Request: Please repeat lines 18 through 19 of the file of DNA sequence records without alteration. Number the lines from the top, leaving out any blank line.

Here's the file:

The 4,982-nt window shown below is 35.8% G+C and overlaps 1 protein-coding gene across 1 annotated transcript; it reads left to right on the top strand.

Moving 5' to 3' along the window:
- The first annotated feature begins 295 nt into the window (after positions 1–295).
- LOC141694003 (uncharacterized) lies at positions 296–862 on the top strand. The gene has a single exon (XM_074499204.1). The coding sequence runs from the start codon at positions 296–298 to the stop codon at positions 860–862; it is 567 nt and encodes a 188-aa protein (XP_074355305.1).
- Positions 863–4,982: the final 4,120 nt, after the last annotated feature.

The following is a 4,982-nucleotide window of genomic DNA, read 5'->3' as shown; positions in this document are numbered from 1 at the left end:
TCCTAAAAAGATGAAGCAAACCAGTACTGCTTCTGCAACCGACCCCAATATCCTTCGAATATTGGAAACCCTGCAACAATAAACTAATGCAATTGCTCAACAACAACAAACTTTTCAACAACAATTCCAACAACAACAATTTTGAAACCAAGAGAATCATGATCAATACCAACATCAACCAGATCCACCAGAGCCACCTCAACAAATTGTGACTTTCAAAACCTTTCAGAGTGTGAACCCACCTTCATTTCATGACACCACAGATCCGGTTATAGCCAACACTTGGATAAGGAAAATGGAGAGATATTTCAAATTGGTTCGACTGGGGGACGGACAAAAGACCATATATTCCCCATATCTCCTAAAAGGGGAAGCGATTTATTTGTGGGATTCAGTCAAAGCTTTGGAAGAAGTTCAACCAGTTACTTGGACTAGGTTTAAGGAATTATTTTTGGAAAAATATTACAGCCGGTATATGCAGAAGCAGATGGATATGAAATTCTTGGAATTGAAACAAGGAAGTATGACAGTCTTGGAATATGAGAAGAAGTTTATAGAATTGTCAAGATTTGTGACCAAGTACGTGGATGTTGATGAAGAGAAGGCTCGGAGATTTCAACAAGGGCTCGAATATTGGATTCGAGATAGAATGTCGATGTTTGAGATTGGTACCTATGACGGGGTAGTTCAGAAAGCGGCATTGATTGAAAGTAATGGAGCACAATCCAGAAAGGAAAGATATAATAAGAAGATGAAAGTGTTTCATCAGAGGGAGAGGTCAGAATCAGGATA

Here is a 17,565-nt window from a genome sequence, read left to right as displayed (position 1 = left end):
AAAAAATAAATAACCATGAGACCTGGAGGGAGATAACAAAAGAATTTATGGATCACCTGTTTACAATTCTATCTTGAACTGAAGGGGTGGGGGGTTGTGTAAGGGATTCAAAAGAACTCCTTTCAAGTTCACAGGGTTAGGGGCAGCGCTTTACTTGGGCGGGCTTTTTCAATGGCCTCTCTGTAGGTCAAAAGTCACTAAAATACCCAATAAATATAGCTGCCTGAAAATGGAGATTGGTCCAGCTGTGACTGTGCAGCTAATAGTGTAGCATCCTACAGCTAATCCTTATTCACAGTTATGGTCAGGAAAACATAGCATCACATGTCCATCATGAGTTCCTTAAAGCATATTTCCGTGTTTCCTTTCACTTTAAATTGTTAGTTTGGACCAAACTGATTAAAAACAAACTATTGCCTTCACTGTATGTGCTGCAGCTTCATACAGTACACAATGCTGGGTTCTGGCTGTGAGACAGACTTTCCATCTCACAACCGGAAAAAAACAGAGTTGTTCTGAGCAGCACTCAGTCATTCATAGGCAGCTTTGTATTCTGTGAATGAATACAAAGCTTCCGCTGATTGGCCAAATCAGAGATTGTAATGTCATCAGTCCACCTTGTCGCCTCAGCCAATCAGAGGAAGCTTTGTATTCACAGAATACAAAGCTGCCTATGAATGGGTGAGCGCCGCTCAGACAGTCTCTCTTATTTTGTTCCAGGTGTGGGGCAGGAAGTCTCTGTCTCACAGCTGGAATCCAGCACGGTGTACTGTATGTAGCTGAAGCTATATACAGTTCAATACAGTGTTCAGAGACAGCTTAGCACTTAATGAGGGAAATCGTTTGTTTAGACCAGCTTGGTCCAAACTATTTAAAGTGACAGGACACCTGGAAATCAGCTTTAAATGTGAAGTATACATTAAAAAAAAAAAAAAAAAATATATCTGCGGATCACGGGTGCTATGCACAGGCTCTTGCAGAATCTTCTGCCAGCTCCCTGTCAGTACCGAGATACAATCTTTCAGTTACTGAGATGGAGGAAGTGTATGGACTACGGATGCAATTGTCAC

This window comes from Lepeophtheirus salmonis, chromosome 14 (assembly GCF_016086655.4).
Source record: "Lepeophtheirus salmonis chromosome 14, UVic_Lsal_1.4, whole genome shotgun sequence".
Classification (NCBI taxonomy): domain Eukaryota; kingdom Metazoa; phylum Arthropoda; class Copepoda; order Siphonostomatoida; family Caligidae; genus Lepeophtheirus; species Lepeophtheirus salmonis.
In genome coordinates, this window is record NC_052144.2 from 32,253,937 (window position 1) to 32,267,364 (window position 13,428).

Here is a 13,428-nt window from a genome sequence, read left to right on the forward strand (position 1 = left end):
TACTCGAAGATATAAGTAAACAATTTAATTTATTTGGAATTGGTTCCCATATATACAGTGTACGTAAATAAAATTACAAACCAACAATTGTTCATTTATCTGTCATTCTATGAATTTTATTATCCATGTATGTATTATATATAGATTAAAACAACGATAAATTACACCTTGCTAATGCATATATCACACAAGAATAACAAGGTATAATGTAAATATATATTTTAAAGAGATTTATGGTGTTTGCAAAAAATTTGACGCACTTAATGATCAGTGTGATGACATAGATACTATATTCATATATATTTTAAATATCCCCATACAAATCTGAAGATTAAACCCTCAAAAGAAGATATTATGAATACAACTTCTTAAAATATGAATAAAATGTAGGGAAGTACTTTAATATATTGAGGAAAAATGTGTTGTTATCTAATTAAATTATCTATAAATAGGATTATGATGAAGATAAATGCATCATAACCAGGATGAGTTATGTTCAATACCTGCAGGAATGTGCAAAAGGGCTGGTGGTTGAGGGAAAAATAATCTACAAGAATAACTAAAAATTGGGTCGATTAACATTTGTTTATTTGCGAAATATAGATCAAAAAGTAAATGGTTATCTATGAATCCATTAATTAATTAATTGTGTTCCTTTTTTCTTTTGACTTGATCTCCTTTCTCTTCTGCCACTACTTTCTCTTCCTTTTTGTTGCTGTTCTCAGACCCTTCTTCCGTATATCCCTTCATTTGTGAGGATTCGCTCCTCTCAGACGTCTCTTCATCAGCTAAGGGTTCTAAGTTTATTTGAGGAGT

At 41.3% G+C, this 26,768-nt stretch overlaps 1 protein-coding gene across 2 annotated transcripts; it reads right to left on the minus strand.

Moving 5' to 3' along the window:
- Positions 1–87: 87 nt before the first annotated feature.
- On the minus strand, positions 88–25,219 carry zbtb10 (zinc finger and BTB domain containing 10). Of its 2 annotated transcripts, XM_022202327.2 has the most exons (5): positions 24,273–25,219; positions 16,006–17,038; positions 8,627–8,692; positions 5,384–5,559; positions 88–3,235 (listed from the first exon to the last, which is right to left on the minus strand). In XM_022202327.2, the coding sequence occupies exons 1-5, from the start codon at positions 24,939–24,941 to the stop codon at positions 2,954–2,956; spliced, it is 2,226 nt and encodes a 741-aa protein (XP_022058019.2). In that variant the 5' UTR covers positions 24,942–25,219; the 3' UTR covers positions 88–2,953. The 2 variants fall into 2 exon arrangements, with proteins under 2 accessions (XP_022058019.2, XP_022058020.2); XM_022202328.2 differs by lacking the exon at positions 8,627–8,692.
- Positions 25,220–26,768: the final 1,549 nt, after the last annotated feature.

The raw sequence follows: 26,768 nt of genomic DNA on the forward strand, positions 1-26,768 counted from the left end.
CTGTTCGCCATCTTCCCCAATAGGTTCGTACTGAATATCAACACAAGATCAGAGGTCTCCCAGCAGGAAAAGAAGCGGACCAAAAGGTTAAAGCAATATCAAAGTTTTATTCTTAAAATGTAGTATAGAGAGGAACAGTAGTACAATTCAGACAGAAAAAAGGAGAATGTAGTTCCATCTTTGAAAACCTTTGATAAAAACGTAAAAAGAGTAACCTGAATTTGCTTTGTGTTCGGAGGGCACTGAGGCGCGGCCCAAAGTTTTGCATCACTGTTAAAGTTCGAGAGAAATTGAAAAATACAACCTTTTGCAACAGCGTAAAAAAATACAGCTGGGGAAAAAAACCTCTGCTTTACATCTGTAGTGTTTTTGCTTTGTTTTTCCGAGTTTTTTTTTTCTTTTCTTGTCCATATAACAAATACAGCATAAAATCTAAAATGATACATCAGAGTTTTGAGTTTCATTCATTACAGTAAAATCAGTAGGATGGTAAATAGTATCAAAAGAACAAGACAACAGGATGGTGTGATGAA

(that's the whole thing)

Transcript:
- Positions 1–87: 87 nt before the first annotated feature.
- On the minus strand, positions 88–25,219 carry zbtb10 (zinc finger and BTB domain containing 10). Of its 2 annotated transcripts, XM_022202327.2 has the most exons (5): positions 24,273–25,219; positions 16,006–17,038; positions 8,627–8,692; positions 5,384–5,559; positions 88–3,235 (listed from the first exon to the last, which is right to left on the minus strand). In XM_022202327.2, the coding sequence occupies exons 1-5, from the start codon at positions 24,939–24,941 to the stop codon at positions 2,954–2,956; spliced, it is 2,226 nt and encodes a 741-aa protein (XP_022058019.2). In that variant the 5' UTR covers positions 24,942–25,219; the 3' UTR covers positions 88–2,953. The 2 variants fall into 2 exon arrangements, with proteins under 2 accessions (XP_022058019.2, XP_022058020.2); XM_022202328.2 differs by lacking the exon at positions 8,627–8,692.